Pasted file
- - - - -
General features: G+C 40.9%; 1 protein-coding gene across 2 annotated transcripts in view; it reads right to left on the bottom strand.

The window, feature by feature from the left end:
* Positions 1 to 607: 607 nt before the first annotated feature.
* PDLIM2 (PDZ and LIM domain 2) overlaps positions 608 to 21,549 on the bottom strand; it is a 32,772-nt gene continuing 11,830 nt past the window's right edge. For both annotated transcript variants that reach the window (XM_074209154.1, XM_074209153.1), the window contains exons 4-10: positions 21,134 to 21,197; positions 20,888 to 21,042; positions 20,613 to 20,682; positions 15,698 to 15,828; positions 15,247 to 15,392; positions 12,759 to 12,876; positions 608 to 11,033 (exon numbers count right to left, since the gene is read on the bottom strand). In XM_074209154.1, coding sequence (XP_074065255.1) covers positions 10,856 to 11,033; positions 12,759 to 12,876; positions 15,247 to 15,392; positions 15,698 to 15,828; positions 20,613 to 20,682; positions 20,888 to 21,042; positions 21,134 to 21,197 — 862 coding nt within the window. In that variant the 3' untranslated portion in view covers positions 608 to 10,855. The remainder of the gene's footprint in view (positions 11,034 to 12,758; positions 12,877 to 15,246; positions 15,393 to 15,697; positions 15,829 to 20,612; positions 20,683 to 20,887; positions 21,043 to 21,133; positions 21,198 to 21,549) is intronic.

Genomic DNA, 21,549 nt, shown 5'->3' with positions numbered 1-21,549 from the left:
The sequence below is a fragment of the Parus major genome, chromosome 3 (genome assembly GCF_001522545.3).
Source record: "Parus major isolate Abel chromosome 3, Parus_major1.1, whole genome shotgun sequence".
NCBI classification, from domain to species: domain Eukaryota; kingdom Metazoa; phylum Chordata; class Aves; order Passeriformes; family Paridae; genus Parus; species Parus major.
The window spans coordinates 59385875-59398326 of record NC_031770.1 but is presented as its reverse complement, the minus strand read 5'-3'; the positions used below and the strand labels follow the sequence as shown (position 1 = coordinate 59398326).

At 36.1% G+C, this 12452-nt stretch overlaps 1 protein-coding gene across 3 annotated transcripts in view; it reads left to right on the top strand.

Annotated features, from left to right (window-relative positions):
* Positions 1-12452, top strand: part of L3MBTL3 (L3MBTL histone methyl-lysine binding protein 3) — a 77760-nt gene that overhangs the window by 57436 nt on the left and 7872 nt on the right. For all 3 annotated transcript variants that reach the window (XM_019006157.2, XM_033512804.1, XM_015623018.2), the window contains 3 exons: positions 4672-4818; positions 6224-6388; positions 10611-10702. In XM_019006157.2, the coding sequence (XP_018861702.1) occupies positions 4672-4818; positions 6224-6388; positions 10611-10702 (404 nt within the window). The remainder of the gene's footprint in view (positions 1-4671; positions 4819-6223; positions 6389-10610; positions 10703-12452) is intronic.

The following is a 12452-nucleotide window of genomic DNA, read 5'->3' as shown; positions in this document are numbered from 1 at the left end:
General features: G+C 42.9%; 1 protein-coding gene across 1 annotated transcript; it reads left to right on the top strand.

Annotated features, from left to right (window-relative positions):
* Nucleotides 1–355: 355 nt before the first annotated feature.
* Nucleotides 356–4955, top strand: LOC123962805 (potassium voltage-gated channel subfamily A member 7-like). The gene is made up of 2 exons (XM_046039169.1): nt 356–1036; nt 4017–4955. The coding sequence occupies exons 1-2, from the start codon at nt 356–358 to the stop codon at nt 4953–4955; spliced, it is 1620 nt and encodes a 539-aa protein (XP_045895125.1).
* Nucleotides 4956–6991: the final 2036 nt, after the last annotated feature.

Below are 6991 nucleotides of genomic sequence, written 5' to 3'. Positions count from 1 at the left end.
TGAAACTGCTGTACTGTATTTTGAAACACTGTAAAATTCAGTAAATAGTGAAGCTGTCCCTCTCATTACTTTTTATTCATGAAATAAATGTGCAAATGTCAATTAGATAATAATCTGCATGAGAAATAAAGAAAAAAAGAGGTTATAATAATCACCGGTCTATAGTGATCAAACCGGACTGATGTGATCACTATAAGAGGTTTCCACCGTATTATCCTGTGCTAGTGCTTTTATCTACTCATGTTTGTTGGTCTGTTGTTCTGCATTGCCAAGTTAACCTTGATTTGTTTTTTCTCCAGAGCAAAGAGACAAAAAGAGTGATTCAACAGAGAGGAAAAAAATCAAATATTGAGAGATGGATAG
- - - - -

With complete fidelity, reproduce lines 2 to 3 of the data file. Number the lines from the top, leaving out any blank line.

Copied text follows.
The window, feature by feature from the left end:
* Positions 1 to 607: 607 nt before the first annotated feature.